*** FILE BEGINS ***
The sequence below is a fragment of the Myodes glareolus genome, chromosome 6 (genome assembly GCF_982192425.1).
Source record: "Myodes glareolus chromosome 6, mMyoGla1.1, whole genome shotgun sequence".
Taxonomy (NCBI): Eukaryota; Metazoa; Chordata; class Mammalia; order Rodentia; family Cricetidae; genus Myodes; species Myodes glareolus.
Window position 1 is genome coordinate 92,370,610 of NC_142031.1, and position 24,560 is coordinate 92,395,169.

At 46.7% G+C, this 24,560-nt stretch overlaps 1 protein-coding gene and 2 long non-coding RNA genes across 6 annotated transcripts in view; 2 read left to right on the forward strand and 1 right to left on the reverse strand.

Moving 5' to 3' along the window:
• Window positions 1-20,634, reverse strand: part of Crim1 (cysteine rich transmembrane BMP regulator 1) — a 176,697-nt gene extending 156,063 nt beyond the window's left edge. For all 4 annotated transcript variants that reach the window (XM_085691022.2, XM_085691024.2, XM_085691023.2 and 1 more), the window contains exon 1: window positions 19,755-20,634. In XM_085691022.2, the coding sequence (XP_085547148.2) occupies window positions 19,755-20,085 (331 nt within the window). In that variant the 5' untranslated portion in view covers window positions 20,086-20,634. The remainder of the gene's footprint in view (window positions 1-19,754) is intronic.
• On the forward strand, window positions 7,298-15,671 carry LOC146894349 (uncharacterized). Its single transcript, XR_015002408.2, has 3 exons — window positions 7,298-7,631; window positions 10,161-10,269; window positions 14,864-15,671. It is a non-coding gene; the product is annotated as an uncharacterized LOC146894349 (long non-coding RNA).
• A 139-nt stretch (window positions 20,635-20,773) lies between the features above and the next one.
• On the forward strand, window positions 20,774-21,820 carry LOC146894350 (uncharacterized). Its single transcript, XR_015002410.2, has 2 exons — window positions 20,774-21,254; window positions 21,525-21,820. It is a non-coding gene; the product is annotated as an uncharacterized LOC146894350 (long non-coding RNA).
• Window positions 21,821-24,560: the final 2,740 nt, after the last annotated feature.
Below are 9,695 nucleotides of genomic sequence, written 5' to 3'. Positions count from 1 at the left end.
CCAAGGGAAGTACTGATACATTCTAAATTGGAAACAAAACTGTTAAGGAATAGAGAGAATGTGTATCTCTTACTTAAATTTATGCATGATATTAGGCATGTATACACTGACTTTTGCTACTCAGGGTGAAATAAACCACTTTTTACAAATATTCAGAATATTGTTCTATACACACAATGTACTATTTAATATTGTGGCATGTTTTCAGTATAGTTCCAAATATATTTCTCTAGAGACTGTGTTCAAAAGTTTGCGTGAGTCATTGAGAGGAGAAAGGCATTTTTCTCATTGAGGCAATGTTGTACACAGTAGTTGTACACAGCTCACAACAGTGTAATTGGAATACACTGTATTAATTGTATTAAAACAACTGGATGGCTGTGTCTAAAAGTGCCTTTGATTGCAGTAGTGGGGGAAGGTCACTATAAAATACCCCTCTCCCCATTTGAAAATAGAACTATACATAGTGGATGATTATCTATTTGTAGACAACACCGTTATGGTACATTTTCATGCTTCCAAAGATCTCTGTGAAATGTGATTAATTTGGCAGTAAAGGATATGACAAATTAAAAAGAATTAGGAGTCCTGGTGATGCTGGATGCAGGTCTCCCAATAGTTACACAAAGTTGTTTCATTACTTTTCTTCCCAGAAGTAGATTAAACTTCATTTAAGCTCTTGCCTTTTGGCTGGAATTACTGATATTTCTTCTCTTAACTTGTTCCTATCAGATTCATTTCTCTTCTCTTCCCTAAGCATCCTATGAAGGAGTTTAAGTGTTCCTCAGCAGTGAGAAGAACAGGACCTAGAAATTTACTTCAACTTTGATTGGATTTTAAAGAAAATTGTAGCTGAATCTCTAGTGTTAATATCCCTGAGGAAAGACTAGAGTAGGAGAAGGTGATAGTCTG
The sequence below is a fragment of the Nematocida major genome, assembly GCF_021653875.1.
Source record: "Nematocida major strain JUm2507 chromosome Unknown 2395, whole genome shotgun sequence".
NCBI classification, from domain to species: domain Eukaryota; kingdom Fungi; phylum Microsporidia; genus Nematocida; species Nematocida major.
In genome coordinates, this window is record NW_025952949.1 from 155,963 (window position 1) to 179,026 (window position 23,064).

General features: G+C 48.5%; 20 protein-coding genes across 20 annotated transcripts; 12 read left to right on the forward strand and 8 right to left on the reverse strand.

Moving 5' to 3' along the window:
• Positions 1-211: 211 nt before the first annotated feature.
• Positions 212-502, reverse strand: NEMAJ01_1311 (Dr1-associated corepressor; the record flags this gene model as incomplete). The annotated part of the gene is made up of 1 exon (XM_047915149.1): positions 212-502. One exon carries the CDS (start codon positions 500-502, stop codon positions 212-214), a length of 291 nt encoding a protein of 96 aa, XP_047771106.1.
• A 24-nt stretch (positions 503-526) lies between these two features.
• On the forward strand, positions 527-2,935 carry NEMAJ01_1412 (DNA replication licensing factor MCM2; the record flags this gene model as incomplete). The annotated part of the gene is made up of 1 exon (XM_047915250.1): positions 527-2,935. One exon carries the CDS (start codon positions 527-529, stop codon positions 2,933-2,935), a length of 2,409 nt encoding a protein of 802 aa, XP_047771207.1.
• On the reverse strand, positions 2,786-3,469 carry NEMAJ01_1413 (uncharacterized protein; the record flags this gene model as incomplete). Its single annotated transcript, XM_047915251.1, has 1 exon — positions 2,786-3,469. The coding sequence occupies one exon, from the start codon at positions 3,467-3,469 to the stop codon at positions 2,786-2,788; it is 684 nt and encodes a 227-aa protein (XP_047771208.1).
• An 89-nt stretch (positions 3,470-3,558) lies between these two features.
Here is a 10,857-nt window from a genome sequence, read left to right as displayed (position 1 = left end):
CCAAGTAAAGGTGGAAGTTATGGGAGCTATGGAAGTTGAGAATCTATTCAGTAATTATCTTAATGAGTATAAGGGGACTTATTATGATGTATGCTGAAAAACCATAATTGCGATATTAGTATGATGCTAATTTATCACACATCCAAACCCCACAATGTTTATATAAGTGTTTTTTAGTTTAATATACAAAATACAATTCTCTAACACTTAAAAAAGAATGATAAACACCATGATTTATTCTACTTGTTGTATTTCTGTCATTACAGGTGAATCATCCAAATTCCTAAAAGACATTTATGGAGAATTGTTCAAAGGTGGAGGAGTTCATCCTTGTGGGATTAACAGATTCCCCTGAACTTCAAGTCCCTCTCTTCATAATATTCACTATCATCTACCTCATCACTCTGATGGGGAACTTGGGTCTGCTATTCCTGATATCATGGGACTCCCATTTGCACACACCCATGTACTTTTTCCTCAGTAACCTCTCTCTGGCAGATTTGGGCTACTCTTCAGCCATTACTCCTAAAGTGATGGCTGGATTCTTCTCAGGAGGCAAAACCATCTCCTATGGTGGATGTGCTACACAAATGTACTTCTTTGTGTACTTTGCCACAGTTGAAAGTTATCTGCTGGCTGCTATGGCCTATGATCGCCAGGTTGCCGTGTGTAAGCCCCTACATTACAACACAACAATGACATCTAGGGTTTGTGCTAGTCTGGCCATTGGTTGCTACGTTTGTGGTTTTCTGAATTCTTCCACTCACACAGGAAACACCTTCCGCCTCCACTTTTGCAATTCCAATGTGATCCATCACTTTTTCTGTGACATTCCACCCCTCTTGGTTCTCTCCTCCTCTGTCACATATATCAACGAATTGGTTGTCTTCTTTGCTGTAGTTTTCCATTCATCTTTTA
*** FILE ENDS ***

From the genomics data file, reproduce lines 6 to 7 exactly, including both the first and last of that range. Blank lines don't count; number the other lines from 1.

Moving 5' to 3' along the window:
• Window positions 1-20,634, reverse strand: part of Crim1 (cysteine rich transmembrane BMP regulator 1) — a 176,697-nt gene extending 156,063 nt beyond the window's left edge. For all 4 annotated transcript variants that reach the window (XM_085691022.2, XM_085691024.2, XM_085691023.2 and 1 more), the window contains exon 1: window positions 19,755-20,634. In XM_085691022.2, the coding sequence (XP_085547148.2) occupies window positions 19,755-20,085 (331 nt within the window). In that variant the 5' untranslated portion in view covers window positions 20,086-20,634. The remainder of the gene's footprint in view (window positions 1-19,754) is intronic.